COLUMBUS, Ohio (Christian Examiner)—The Columbus Dispatch is reporting that a federal judge has temporarily prevented Ohio Attorney General Mike DeWine from interfering with Planned Parenthood's allegedly illegal disposal procedures of fetal remains in the state.
U.S. District Judge Edmund A. Sargus Jr. granted the 28-day restraining order against the state last week. The judge claimed that the state's code requiring the disposal of fetal remains be disposed of in a "humane" manner was too "vague."
The judicial decision comes after Planned Parenthood filed a federal lawsuit against the state of Ohio in order to slow down an expected attempt by the state to stop the abortion provider's current disposal procedures.
The flurry of activity comes after DeWine announced earlier this month the findings of a four-month investigation into the abortion provider's disposal procedures. The USA Today reports the investigation discovered two of the state's three Planned Parenthood facilities "contracted with a company that heats the tissue to kill bacteria and disposes of the remains in a Kentucky landfill."
"Disposing of aborted fetuses from an abortion by sending them to a landfill is callous and completely inhumane," DeWine said in a news release. "It is important the public be aware that these practices are taking place at these Ohio facilities."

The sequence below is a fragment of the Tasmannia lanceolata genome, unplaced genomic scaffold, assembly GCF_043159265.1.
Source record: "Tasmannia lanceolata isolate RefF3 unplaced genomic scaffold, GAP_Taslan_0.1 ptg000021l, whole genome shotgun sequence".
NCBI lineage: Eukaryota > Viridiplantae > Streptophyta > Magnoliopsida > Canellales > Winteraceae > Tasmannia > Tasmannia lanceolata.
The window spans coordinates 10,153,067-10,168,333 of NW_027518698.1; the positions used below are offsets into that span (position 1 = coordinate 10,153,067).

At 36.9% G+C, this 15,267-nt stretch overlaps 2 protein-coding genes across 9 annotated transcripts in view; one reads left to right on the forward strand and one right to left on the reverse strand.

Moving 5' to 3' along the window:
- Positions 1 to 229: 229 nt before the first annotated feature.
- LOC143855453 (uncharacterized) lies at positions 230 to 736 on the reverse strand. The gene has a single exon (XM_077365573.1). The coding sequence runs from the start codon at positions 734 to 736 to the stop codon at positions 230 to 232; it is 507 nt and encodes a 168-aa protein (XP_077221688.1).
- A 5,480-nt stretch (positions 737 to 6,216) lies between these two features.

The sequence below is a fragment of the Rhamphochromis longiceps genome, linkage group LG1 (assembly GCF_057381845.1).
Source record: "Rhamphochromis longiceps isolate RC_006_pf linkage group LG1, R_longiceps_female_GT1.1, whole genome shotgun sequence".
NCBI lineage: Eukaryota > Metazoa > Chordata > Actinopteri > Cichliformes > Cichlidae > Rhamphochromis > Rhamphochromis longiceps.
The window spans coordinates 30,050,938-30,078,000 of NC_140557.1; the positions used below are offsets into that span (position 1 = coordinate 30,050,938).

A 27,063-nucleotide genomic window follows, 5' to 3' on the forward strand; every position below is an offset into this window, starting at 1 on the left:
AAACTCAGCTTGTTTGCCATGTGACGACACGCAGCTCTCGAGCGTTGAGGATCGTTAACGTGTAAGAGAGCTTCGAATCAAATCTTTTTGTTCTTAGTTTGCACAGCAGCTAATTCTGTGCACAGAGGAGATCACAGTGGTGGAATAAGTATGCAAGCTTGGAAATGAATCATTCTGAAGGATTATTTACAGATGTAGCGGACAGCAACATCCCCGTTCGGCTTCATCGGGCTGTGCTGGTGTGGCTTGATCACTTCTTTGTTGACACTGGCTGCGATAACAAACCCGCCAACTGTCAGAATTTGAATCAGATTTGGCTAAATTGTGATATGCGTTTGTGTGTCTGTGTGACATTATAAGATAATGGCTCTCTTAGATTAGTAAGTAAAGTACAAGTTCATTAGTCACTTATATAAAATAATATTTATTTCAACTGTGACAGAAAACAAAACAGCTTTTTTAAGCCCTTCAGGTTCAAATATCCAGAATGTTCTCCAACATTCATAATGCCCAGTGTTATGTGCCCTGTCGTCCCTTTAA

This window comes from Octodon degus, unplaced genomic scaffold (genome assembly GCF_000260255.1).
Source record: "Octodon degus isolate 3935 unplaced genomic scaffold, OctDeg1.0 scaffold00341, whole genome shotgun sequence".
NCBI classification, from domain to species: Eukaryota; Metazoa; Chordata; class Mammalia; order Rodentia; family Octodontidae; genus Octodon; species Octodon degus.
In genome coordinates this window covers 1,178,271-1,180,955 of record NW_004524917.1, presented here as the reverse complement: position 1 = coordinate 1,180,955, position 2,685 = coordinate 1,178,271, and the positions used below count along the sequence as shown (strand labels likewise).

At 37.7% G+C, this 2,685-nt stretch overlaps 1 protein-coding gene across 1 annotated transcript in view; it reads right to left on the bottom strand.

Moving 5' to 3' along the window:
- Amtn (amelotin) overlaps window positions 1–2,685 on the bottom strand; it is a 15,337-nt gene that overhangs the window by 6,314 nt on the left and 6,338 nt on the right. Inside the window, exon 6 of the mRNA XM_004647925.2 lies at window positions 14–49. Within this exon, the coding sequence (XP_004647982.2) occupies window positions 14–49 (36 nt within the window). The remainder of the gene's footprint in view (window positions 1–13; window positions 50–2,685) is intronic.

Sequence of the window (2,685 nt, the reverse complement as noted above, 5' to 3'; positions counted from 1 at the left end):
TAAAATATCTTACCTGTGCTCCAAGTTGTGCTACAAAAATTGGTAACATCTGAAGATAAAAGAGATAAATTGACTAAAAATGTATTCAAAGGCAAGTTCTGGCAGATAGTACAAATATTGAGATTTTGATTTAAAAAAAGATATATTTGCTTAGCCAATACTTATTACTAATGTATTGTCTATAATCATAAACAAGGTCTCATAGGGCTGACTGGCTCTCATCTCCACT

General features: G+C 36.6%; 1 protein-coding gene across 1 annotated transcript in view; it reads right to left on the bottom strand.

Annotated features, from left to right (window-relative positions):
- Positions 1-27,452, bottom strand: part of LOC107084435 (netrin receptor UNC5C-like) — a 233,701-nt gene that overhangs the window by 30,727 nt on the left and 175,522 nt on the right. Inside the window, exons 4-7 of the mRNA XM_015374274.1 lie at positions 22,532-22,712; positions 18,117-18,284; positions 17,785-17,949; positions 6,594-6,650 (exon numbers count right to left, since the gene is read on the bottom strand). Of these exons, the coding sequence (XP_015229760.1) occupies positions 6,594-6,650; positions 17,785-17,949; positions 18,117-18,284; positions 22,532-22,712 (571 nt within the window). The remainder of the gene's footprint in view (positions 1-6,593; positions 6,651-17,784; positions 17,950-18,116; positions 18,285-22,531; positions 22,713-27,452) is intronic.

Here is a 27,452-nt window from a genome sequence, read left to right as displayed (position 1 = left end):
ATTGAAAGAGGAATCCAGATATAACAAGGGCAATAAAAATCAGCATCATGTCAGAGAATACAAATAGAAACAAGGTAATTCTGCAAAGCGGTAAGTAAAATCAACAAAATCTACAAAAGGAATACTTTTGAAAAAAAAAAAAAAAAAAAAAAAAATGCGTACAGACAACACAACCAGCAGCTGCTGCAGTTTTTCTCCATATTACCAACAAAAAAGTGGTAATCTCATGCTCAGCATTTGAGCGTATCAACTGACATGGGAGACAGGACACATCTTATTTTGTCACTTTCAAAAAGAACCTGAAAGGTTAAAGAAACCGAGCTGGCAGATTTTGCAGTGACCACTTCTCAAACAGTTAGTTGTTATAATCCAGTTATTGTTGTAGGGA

Planned Parenthood denies the charges, saying it uses "licensed medical removal companies to handle the fetal tissue respectfully," according to a report by UPI.
The Columbus Dispatch is also reporting that Planned Parenthood expected an imminent injunction that may close down the state's Planned Parenthood offices. A Dewine spokesman says the attorney general's office only planned on seeking an injunction to prevent the abortion provider from disposing of fetuses in landfills "as they have been."
Gov. John Kasich, also a Republican presidential candidate, has urged rapid action to "enforce state regulations."
According to the Dispatch, Ohio Republican state lawmakers also announced on Tuesday afternoon new proposed legislation that would require the state's hospitals, abortion clinics and other providers to dispose of fetal remains by burial or cremation.
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A separate state legislative proposal, which had been in process before DeWine released his report, would require women who get abortions to declare in writing whether their fetuses' remains should be buried or cremated.
"We can no longer sit on the wall about what is going on inside their (Planned Parenthood) clinics," said Rep. Kyle Koehler from Springfield, Ohio, according to the Dispatch.
The Ohio House Speaker, Cliff Rosenberger, said the bills will be "a priority in the House" in January.
DeWine's investigation of Planned Parenthood's disposal practices came after videos surfaced last summer showing Planned Parenthood negotiating sells of fetal body parts. According to the Associated Press, at least 10 other states initiated similar investigations into how Planned Parenthood deals with fetuses.